Lipids were also measured using the modified sulpho-phospho-vanillin lipid assay as previously reported [57,58,59]. The yeast culture was first centrifuged and then the cell pellet was washed twice using sterile water. The washed cell pellet was mixed with 1 mL of 18 M sulfuric acid in a glass test tube and heated at 100 °C for 10 min in a dry heating bath. The reaction was cooled for 20 min in an ambient water bath. The 2.5 mL of freshly prepared vanillin–phosphoric acid was added in the tubes and shaken for 15 min at 150 rpm at 37 °C in darkness. The test tube was cooled for 15 min in a water bath at ambient temperature. The absorbance of each reaction was measured at 530 nm against a reference sample prepared in water using the Tecan Infinite M1000 Pro microplate reader (Männedorf, Switzerland). Absorbance measurements were converted to lipid concentrations using a calibration curve prepared using refined corn oil. Corn oil (100 mg) was dissolved in 2:1 chloroform:methanol (20 mL) and a stock solution was loaded into an assay mixture at 50–250 µg. Corn oil solution was prepared freshly and a standard curve was run with each set. Vanillin–phosphoric acid solution was prepared freshly by dissolving 0.12 g vanillin in 20 mL dH2O and adjusting the volume to 100 mL with 85% o-phosphoric acid. This assay was validated previously for various oleaginous yeast lipids, and common media ingredients were found to provide minimal interference [57, 59].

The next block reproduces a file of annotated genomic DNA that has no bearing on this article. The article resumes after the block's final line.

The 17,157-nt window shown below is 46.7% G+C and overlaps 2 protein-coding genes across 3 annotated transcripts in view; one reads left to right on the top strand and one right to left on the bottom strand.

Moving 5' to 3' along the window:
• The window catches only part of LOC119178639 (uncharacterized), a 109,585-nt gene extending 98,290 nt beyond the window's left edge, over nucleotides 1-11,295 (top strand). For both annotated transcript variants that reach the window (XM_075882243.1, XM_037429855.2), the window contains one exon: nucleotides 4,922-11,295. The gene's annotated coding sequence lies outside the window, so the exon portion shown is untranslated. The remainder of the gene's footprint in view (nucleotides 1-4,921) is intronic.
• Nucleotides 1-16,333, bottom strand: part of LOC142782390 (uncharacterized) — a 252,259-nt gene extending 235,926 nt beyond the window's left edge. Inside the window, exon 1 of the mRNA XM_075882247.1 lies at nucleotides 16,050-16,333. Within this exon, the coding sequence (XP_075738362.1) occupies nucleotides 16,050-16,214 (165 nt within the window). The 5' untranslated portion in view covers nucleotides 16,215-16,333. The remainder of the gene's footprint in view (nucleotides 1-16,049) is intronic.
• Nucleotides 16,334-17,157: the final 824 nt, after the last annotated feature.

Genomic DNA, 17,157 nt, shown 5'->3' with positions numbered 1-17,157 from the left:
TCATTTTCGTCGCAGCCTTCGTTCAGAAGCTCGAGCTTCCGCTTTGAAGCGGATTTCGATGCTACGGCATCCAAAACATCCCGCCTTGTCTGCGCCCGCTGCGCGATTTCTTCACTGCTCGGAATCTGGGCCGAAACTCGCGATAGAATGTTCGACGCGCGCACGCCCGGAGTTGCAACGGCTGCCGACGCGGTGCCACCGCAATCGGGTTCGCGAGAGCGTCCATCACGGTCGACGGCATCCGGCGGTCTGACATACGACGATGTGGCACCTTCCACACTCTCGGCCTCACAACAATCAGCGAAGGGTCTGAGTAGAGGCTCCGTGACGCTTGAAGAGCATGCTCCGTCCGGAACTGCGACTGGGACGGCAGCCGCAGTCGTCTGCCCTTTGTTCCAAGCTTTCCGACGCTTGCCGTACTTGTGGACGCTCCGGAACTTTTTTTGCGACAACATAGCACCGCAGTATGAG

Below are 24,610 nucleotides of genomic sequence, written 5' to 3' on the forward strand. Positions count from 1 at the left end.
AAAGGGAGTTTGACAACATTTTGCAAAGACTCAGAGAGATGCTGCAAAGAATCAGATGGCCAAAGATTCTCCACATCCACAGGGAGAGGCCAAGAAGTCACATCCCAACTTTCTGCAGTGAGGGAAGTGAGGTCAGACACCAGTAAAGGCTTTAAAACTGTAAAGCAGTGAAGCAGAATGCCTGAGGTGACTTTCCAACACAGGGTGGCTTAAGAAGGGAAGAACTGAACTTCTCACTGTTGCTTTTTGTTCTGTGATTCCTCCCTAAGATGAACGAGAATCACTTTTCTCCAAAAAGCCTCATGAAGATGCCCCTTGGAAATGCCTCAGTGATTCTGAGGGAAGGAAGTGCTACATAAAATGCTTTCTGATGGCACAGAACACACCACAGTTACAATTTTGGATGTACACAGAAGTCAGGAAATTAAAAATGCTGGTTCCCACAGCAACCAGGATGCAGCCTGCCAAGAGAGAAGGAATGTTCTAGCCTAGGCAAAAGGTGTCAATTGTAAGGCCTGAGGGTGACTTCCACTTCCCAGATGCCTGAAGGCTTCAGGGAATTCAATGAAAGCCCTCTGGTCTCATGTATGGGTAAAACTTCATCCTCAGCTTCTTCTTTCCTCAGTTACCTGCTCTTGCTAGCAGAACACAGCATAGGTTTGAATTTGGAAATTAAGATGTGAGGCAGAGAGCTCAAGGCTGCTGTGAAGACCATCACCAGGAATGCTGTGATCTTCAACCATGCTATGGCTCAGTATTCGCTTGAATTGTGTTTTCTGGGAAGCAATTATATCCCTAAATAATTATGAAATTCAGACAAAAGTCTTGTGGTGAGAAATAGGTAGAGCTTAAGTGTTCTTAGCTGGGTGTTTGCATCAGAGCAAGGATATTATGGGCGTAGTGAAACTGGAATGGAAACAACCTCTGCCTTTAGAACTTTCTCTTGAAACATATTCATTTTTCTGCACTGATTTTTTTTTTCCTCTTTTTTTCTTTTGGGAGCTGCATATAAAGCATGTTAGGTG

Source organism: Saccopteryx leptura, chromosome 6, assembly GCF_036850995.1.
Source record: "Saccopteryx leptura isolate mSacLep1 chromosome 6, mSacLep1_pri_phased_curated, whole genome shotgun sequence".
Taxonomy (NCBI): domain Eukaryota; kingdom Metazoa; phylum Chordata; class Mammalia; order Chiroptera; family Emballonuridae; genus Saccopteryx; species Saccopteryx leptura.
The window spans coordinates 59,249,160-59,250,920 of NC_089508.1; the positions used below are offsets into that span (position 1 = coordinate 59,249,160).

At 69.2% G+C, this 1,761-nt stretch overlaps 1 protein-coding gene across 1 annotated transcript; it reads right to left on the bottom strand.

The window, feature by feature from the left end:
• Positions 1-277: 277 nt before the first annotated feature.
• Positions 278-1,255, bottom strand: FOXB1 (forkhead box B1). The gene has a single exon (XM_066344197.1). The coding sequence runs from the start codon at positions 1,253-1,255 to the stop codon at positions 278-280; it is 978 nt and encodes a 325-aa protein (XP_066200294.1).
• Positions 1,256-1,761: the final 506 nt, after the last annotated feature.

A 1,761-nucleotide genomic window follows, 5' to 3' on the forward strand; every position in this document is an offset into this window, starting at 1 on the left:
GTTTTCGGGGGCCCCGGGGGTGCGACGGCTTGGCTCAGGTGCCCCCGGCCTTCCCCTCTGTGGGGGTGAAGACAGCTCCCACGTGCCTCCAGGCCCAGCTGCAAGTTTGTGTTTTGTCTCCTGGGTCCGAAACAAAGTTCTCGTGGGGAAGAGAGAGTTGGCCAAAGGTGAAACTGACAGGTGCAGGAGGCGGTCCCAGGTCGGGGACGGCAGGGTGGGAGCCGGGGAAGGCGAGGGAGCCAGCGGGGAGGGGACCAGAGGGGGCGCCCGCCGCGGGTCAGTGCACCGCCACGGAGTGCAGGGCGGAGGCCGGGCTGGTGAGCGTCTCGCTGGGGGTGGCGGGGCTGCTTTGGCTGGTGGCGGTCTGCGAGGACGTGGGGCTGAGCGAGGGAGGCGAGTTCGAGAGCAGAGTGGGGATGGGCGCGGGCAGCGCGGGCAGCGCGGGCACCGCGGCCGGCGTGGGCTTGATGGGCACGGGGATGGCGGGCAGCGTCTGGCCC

Cell growth was measured by the optical absorbance at 600 nm (OD600). Dry cell weights (DCW) were determined as follows. Culture samples (1 mL) were collected into pre-weighed tubes and centrifuged at 16,000 × g for 5 min. Supernatant was discarded. Pellets were then washed twice with 50 mM phosphate buffered saline. Washed pellets were dried to constant weight at 65 °C for 24 to 48 h. The tubes were then weighed.
Measurement of fatty acid methyl ester compositions
Fatty acid compositions were determined by GC–MS as previously reported . The fatty acids were first derivatized using the method of Lepage and Roy . Briefly, lyophilized samples (1 mL) were first resuspended in 2 mL of a 20:1 mixture of methanol and acetyl chloride solution and 2 mL of hexane. 25 mg/mL tridecanoic acid dissolved in a 3:2 methanol:benzene mixture was then added (2.5 μL) as an internal standard. The mixture was then incubated in a dry bath at 100 °C for 30 min in a sealed glass tube with a screw cap. After cooling down in room temperature, 1 mL water was added to induce phase separation. This process generates fatty acid methyl esters from all of the lipid compounds. The upper organic phase containing the fatty acid methyl esters was collected for analysis by GC/MS. Samples (2 μL) were injected at a 0:1 split ratio using hexane as a solvent. Helium carrier gas was used at a pressure of 121.7 kPa and a flow rate of 1.0 mL/min. The injection port temperature was set at 250 °C. Column temperature started at 30 °C and increased to 250 °C at a rate of 10 °C/min. Eluent from the GC entered an ionization chamber at 250 °C and was measured at a full scan between 15 and 250 amu. Species identity was verified by comparison of mass spectra to the analytical standards in the Sigma-Aldrich’s FAME mix (C8–C24) and NIST mass spectral library. Fatty acid methyl esters were quantified by peak area. Four replicates were analyzed for each sample (obtained from two biological replicates and two technical replicates).